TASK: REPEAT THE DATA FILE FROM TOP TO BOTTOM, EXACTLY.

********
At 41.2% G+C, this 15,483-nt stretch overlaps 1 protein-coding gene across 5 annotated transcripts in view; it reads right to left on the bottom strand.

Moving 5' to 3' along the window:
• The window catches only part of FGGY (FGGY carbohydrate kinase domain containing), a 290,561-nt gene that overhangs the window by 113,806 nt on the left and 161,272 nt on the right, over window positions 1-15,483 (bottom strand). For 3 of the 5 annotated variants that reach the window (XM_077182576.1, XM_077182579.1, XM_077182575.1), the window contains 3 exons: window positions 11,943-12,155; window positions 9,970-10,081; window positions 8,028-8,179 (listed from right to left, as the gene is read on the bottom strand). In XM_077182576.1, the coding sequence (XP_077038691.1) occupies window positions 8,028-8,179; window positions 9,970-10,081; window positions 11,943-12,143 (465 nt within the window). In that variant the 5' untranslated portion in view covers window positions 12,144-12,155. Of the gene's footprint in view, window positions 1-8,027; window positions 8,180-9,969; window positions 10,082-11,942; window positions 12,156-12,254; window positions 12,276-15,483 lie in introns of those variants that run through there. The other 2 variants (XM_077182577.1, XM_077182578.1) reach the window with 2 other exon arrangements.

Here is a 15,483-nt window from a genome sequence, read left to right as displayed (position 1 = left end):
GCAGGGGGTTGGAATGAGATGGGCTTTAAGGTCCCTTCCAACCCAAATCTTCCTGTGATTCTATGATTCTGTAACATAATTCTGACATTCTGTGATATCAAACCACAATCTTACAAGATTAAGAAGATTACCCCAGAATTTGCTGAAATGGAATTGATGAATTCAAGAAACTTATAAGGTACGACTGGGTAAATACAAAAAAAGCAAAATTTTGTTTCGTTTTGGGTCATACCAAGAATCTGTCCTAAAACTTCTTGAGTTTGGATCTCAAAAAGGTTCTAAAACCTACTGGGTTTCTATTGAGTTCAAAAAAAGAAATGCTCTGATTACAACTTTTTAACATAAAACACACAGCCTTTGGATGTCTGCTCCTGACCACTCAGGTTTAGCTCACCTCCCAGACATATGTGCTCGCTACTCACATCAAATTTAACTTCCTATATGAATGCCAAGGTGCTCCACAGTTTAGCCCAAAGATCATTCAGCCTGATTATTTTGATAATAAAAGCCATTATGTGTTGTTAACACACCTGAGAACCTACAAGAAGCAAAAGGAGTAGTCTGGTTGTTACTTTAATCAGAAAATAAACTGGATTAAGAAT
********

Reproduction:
At 41.2% G+C, this 15,483-nt stretch overlaps 1 protein-coding gene across 5 annotated transcripts in view; it reads right to left on the bottom strand.

Moving 5' to 3' along the window:
• The window catches only part of FGGY (FGGY carbohydrate kinase domain containing), a 290,561-nt gene that overhangs the window by 113,806 nt on the left and 161,272 nt on the right, over window positions 1-15,483 (bottom strand). For 3 of the 5 annotated variants that reach the window (XM_077182576.1, XM_077182579.1, XM_077182575.1), the window contains 3 exons: window positions 11,943-12,155; window positions 9,970-10,081; window positions 8,028-8,179 (listed from right to left, as the gene is read on the bottom strand). In XM_077182576.1, the coding sequence (XP_077038691.1) occupies window positions 8,028-8,179; window positions 9,970-10,081; window positions 11,943-12,143 (465 nt within the window). In that variant the 5' untranslated portion in view covers window positions 12,144-12,155. Of the gene's footprint in view, window positions 1-8,027; window positions 8,180-9,969; window positions 10,082-11,942; window positions 12,156-12,254; window positions 12,276-15,483 lie in introns of those variants that run through there. The other 2 variants (XM_077182577.1, XM_077182578.1) reach the window with 2 other exon arrangements.

Here is a 15,483-nt window from a genome sequence, read left to right as displayed (position 1 = left end):
GCAGGGGGTTGGAATGAGATGGGCTTTAAGGTCCCTTCCAACCCAAATCTTCCTGTGATTCTATGATTCTGTAACATAATTCTGACATTCTGTGATATCAAACCACAATCTTACAAGATTAAGAAGATTACCCCAGAATTTGCTGAAATGGAATTGATGAATTCAAGAAACTTATAAGGTACGACTGGGTAAATACAAAAAAAGCAAAATTTTGTTTCGTTTTGGGTCATACCAAGAATCTGTCCTAAAACTTCTTGAGTTTGGATCTCAAAAAGGTTCTAAAACCTACTGGGTTTCTATTGAGTTCAAAAAAAGAAATGCTCTGATTACAACTTTTTAACATAAAACACACAGCCTTTGGATGTCTGCTCCTGACCACTCAGGTTTAGCTCACCTCCCAGACATATGTGCTCGCTACTCACATCAAATTTAACTTCCTATATGAATGCCAAGGTGCTCCACAGTTTAGCCCAAAGATCATTCAGCCTGATTATTTTGATAATAAAAGCCATTATGTGTTGTTAACACACCTGAGAACCTACAAGAAGCAAAAGGAGTAGTCTGGTTGTTACTTTAATCAGAAAATAAACTGGATTAAGAAT